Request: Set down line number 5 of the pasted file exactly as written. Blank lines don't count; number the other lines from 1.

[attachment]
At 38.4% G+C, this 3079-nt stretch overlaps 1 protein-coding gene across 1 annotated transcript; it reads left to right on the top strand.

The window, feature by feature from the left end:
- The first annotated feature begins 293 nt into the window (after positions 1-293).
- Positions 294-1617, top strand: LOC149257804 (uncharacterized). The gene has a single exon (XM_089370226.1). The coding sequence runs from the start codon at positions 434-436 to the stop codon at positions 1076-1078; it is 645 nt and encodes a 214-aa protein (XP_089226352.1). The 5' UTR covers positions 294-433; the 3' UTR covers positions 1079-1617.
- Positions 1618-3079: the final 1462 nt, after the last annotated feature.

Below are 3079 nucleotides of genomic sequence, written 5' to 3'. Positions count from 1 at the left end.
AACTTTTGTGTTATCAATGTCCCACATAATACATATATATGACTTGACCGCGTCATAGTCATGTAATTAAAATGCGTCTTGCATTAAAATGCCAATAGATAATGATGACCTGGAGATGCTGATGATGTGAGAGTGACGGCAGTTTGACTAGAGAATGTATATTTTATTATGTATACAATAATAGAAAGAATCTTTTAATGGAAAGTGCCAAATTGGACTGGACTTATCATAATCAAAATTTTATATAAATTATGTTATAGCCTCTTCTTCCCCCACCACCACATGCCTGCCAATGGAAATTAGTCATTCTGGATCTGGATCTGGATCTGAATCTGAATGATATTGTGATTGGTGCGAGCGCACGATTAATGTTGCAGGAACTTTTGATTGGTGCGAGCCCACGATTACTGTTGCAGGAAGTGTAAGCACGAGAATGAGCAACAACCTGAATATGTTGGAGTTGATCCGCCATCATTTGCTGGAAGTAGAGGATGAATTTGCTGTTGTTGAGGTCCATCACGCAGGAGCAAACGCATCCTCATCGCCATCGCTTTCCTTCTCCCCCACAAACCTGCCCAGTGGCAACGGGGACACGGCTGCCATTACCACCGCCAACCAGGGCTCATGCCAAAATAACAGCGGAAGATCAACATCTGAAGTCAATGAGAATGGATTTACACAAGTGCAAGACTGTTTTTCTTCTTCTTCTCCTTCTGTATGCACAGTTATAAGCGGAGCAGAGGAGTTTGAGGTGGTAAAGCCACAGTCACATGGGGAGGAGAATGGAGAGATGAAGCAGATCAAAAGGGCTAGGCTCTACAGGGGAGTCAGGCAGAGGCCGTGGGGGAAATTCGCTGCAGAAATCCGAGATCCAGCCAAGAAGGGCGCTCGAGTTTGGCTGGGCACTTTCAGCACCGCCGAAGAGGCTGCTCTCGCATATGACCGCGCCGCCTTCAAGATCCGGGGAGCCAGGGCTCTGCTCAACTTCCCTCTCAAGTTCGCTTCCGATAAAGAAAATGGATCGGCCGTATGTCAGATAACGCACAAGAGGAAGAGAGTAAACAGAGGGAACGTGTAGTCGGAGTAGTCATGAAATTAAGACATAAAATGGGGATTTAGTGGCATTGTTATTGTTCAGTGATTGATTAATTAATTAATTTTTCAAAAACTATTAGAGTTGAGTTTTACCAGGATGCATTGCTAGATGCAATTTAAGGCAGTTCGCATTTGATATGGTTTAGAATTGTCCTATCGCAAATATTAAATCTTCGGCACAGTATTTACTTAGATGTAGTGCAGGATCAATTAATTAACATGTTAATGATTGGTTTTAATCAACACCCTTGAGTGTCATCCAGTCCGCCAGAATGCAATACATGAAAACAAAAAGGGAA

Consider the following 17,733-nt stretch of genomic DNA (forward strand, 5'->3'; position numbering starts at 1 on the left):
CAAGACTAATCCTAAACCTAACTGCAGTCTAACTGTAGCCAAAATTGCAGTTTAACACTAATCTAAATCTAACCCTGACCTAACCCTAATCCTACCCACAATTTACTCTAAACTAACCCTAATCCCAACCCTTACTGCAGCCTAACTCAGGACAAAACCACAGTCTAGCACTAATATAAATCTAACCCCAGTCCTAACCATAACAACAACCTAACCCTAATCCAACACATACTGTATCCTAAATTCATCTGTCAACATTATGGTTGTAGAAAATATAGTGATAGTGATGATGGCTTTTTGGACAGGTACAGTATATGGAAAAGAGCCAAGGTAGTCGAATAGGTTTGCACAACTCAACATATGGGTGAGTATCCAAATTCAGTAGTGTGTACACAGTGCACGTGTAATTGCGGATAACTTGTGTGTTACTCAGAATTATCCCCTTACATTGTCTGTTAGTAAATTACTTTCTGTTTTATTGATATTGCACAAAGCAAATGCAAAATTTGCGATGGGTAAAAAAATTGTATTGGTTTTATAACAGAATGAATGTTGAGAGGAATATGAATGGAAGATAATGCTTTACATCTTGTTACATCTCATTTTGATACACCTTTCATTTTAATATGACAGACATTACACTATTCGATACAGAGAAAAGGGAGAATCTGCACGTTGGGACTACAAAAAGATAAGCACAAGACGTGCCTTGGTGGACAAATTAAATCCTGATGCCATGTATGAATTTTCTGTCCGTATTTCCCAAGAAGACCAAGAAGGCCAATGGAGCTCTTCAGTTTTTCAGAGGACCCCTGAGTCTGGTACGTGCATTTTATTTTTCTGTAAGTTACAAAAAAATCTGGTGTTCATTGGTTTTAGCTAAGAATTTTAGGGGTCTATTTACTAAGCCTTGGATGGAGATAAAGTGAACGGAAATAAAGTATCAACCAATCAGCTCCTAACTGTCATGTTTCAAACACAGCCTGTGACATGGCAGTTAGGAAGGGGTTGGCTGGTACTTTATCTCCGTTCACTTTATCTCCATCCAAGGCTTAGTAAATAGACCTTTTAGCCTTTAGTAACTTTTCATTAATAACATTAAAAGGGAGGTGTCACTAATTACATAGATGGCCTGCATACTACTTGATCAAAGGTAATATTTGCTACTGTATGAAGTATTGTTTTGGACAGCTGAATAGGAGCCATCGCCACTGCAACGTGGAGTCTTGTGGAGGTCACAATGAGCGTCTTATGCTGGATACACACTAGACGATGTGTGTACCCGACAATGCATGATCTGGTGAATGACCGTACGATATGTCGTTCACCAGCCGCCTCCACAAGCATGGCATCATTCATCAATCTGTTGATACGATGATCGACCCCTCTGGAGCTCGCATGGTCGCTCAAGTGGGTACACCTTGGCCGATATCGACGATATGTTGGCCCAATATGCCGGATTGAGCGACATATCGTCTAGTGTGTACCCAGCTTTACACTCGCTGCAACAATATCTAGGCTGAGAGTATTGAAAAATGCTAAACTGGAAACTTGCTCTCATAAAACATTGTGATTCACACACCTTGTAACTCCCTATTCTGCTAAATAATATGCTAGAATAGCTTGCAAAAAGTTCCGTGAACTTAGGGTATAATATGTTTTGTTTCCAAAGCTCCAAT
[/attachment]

- Positions 1618-3079: the final 1462 nt, after the last annotated feature.